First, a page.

Thursday, February 3, 2011

Raise Your Glass!



While we are touring the interior public rooms of the fabulous SS France, let’s take another break. The French Line had a reputation for employing the best designers and craftsmen, to achieve a travelling showcase of the best design that the country had to offer. This was just not limited to interior design, but went right through the whole design process right down to the toothpicks being used by the passengers.




One of the areas where the French Line excelled, especially on the France was the design and manufacturers of the glassware used on board. For utility pieces these are the ultimate in design. The design of glassware on the France remained virtually unchanged from the 1930’s when the glassware was manufactured by Lalique.




One of the changes made however was with the manufacturer and also the material used. Manufactured by Daum whose mantra has been “Art is the Ultimate Luxury”, these were beautiful objects to not only be drunken out of, but to be admired as well.




Manufactured completely out of 100% lead crystal, and then highlighted with the CGT logo in a frosted contrast, these utility items whispered savoir faire to the user. With over 4,800 wine and water glasses alone, this was luxury on a grand scale for both First and Tourist class passengers.











Another service also by Daum consisting of liqueur and champagne saucers was also made. These are stunningly beautiful in various shades of green, with long elegant stems. It must have been an absolute pleasure to hold one in one's hand and drink from them!





Another service of glassware commissioned from Crystal Saint Louise in their typical style, was also part of the First Class Service. This service consisted of liqueur glasses in blue with an incised clear cut out design. I am not exactly sure where these were used, however aren't they elegant?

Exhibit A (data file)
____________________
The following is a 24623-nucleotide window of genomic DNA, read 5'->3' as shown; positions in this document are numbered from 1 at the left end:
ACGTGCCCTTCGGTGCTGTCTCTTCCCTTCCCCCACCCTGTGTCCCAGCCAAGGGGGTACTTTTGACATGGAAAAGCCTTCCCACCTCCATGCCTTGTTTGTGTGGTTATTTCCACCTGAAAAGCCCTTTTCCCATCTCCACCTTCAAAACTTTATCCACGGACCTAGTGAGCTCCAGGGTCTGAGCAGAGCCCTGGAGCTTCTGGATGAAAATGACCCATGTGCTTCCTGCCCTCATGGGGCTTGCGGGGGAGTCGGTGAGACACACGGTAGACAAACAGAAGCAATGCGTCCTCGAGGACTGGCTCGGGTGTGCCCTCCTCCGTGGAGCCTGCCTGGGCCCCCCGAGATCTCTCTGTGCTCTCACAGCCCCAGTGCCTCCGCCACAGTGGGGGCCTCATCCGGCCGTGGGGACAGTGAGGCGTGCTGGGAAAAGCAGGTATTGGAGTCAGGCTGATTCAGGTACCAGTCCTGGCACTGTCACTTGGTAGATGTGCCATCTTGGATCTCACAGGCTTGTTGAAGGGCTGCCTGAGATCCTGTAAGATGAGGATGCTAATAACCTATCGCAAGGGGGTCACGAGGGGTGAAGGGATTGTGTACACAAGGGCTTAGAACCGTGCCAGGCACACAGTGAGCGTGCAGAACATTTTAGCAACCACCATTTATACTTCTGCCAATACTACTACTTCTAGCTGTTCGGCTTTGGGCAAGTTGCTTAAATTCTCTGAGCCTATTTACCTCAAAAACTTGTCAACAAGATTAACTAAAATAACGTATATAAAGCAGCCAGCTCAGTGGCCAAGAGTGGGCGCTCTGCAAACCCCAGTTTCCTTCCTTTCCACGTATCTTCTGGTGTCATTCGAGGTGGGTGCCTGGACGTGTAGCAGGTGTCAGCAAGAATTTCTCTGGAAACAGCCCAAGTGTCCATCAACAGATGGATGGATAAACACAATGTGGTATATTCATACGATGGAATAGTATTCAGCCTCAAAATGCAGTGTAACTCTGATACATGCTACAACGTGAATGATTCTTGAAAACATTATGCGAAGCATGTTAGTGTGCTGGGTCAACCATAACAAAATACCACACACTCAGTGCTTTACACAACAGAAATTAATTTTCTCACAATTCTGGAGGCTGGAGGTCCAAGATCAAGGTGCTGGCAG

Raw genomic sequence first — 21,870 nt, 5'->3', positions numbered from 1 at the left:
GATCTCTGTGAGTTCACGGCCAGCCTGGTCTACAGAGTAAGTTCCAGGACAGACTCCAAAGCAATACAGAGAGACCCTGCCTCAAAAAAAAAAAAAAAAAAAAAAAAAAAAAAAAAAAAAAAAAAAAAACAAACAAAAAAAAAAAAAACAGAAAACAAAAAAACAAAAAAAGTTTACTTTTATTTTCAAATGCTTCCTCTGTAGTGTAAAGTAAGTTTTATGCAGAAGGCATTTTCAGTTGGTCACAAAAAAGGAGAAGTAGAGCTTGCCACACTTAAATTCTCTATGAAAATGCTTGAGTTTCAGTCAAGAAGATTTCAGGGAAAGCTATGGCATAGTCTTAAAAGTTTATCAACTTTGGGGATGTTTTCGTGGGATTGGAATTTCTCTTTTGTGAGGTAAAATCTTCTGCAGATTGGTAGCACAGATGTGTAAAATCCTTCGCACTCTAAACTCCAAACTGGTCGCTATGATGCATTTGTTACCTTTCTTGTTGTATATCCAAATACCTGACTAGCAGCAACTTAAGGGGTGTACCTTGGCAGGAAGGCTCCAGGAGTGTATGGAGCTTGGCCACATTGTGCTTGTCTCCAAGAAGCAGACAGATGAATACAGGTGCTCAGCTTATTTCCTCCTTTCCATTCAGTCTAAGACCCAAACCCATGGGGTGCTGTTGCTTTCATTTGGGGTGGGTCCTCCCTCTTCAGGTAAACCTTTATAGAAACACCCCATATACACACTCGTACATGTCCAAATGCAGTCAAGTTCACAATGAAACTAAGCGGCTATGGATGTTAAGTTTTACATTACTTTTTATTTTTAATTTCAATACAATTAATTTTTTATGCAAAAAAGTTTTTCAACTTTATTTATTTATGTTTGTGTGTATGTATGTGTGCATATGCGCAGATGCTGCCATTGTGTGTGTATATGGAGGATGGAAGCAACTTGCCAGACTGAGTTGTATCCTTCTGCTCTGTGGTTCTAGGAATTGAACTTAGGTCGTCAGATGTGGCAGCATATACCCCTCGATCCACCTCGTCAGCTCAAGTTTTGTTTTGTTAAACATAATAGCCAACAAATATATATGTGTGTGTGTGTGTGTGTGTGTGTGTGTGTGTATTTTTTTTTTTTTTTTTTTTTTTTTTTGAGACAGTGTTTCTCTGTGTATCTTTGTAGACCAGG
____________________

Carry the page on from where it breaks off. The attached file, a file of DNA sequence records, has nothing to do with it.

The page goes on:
So raise your glass and drink a toast to the savoir faire of the SS France!

5 comments:

  1. Wow impressive glasses!! The blue ones are just ahh stunning I want to have them!!! So luxurious!

    Greetings
    Andy

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  2. D...I just love this SS France series that you are doing. Saint Louis crystal?! Those cobalt glasses look like my mother's SL pattern! ...Hard to imagine something so expensive being used on a cruise ship today...Thank you for sharing this....k

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  3. Beautiful designs! Is it my imagination, or are these designs all featuring more substantial stems? Would that be a consideration for trans-Atlantic travel?

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  4. Mark is right, these are wonderful glasses that are not tippy. We should all take a cue from the clean and practical lines of luxury hotel, train, airline, and ship designs. If you entertain at all, you quickly come to realize how nice it is to use such glasses that one doesn't have to be careful with. I'm not an expert, but I think that the green ones are intended for French and German white wines from particular regions...very refreshing in summer, n'est-ce pas? I have a few engraved glasses from Rideau Hall, residence of the Lieutenant Governor, and they are equally practical and unpretentious. Interesting post as always.

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  5. Mark and Mr. SWF, you know I had never thought of the substantial stems in that light and always just thought it was the design. Just proves that you can be beautiful and practical at the same time.

    Andy, I will have to fight you for them!

    Kathy, they could very well be the same pattern. This particular set was recently in an auction that was selling "France" artifacts.

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